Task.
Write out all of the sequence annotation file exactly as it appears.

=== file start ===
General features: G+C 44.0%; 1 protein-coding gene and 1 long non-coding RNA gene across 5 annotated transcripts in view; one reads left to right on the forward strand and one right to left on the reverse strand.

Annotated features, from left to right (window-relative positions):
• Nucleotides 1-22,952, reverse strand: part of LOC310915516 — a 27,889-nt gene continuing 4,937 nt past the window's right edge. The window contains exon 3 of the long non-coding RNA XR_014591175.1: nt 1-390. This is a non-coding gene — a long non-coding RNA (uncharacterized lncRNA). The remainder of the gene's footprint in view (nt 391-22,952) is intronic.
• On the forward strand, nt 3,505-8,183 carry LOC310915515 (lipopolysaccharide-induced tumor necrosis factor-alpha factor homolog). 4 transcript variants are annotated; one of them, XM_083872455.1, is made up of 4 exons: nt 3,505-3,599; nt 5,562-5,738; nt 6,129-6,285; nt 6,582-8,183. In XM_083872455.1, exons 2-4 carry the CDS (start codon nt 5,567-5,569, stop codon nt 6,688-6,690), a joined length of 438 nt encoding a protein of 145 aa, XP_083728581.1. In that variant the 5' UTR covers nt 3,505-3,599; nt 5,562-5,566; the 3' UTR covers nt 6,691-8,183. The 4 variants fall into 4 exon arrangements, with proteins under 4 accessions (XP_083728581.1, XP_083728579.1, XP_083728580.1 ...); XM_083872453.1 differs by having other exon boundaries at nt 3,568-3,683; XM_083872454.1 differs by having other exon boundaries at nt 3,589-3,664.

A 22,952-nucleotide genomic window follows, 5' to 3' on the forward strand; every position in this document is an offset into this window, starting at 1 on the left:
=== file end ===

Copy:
General features: G+C 44.0%; 1 protein-coding gene and 1 long non-coding RNA gene across 5 annotated transcripts in view; one reads left to right on the forward strand and one right to left on the reverse strand.

Annotated features, from left to right (window-relative positions):
• Nucleotides 1-22,952, reverse strand: part of LOC310915516 — a 27,889-nt gene continuing 4,937 nt past the window's right edge. The window contains exon 3 of the long non-coding RNA XR_014591175.1: nt 1-390. This is a non-coding gene — a long non-coding RNA (uncharacterized lncRNA). The remainder of the gene's footprint in view (nt 391-22,952) is intronic.
• On the forward strand, nt 3,505-8,183 carry LOC310915515 (lipopolysaccharide-induced tumor necrosis factor-alpha factor homolog). 4 transcript variants are annotated; one of them, XM_083872455.1, is made up of 4 exons: nt 3,505-3,599; nt 5,562-5,738; nt 6,129-6,285; nt 6,582-8,183. In XM_083872455.1, exons 2-4 carry the CDS (start codon nt 5,567-5,569, stop codon nt 6,688-6,690), a joined length of 438 nt encoding a protein of 145 aa, XP_083728581.1. In that variant the 5' UTR covers nt 3,505-3,599; nt 5,562-5,566; the 3' UTR covers nt 6,691-8,183. The 4 variants fall into 4 exon arrangements, with proteins under 4 accessions (XP_083728581.1, XP_083728579.1, XP_083728580.1 ...); XM_083872453.1 differs by having other exon boundaries at nt 3,568-3,683; XM_083872454.1 differs by having other exon boundaries at nt 3,589-3,664.

A 22,952-nucleotide genomic window follows, 5' to 3' on the forward strand; every position in this document is an offset into this window, starting at 1 on the left: